Regarding Trump’s donations to veterans, Clinton said: “the problem here is the difference between what Donald Trump says and what Donald Trump does….it took a reporter to shame him into actually making  a contribution and getting money to veterans' groups.”

     

    On the California primary, Clinton stated: “I'm feeling very positive about my campaign in California.” Additionally, she underscored her assertion that she is “proud to get Governor Jerry Brown's endorsement today.”

     

    Highlights and full transcript below. If used, please provide mandatory credit: “MSNBC’s Chris Hayes”

     

    Video:  http://on.msnbc.com/25zgOCi  

     

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    On Donald Trump’s donations to veterans:

     

    CLINTON: I think the problem here is the difference between what Donald Trump says and what Donald Trump does. You know, he's bragged for months about raising $6 million dollars for veterans, and donating a million dollars himself, but it took a reporter to shame him into actually making his contribution, and getting money to veterans’ groups. I, of course, over the course of my life, I've not only donated personally, but I've worked to provide hundreds of millions of dollars over time to help our veterans by what I voted for, what I've worked for.

     

    On issues with the VA

     

    CLINTON: I've been clear for months that the problems at the VA are unacceptable and I have been outspoken on that.

     

    On Clinton’s prospects in the California primary:

     

    CLINTON: Well, I'm feeling very positive about my campaign in California. We are working really hard. I was proud to get Governor Jerry Brown's endorsement today. But I want to cover as much of the state as I possibly can. I will be in New Jersey tomorrow, I'm really looking forward to that. Actually, I'll be there for an event tonight. So we are, we are competing everywhere. But I have been struck by some of the challenges California faces, like the drought, which Donald Trump said the other day didn't exist.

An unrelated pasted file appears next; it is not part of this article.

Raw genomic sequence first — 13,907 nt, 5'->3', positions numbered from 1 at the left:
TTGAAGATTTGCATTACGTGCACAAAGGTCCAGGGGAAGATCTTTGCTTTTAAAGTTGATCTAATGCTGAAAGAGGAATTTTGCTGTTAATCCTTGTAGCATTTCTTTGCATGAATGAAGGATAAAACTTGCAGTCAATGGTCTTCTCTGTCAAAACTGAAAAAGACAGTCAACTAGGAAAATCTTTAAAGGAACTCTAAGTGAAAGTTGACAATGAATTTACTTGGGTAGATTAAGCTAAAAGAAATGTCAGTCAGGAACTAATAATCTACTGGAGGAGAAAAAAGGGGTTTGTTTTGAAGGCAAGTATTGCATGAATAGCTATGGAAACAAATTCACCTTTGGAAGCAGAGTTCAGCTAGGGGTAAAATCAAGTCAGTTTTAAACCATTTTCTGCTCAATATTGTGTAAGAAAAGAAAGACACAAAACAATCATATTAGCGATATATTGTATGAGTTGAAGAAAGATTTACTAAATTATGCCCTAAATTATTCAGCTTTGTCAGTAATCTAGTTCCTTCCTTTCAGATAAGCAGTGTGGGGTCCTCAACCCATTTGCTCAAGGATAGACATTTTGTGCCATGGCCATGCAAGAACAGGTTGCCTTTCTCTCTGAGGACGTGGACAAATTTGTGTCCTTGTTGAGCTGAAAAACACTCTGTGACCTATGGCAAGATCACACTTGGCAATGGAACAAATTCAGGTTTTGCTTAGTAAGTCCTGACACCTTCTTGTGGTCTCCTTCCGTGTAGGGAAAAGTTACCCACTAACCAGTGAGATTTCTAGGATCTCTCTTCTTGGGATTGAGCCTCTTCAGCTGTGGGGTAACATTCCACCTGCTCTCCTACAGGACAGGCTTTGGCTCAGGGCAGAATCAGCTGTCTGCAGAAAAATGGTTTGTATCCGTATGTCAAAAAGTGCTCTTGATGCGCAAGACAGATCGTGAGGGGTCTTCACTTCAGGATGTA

On section of IG report that found that subordinates told people to stop asking about Clinton’s private email use:

     

    CLINTON: I do not know who that person is or you know, what that person might have said because it's, it's not anything that I am aware of. I emailed, I emailed with hundreds of people and I emailed department officials and others directly with my email, as other secretaries have done. I certainly never instructed anyone to hide the fact I was using a personal email. It was obvious to hundreds of people, visible to the many people that I was emailing throughout the State Department and the rest of the federal government.

     

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    HAYES: Right now on the phone is Secretary of State Hillary Clinton. Mrs. Clinton, are you there?

     

    CLINTON: I am, Chris. Can you hear me?

     

    HAYES: I can hear you, Madam Secretary. Thank you very much. So, thank you for calling in. I wanted to, I guess, start by asking Donald Trump today said that the press should be thankful to him, to Mr. Trump, for giving, raising $5.6 million dollars for veterans’ charities. He says, what is Hillary Clinton doing. What is your reaction to what happened at Trump Tower today?

     

    CLINTON: Well, I think the problem here is the difference between what Donald Trump says and what Donald Trump does. You know, he's bragged for months about raising $6 million dollars for veterans, and donating a million dollars himself, but it took a reporter to shame him into actually making his contribution, and getting money to veterans’ groups.

     

    I, of course, over the course of my life, I've not only donated personally, but I've worked to provide hundreds of millions of dollars over time to help our veterans by what I voted for, what I've worked for. Actually, John McCain and I helped raise funds for the Intrepid Fallen Heroes Fund to build a rehab facility at Brooke Army Medical Center in San Antonio so that our returning wounded vets could get world-class treatment.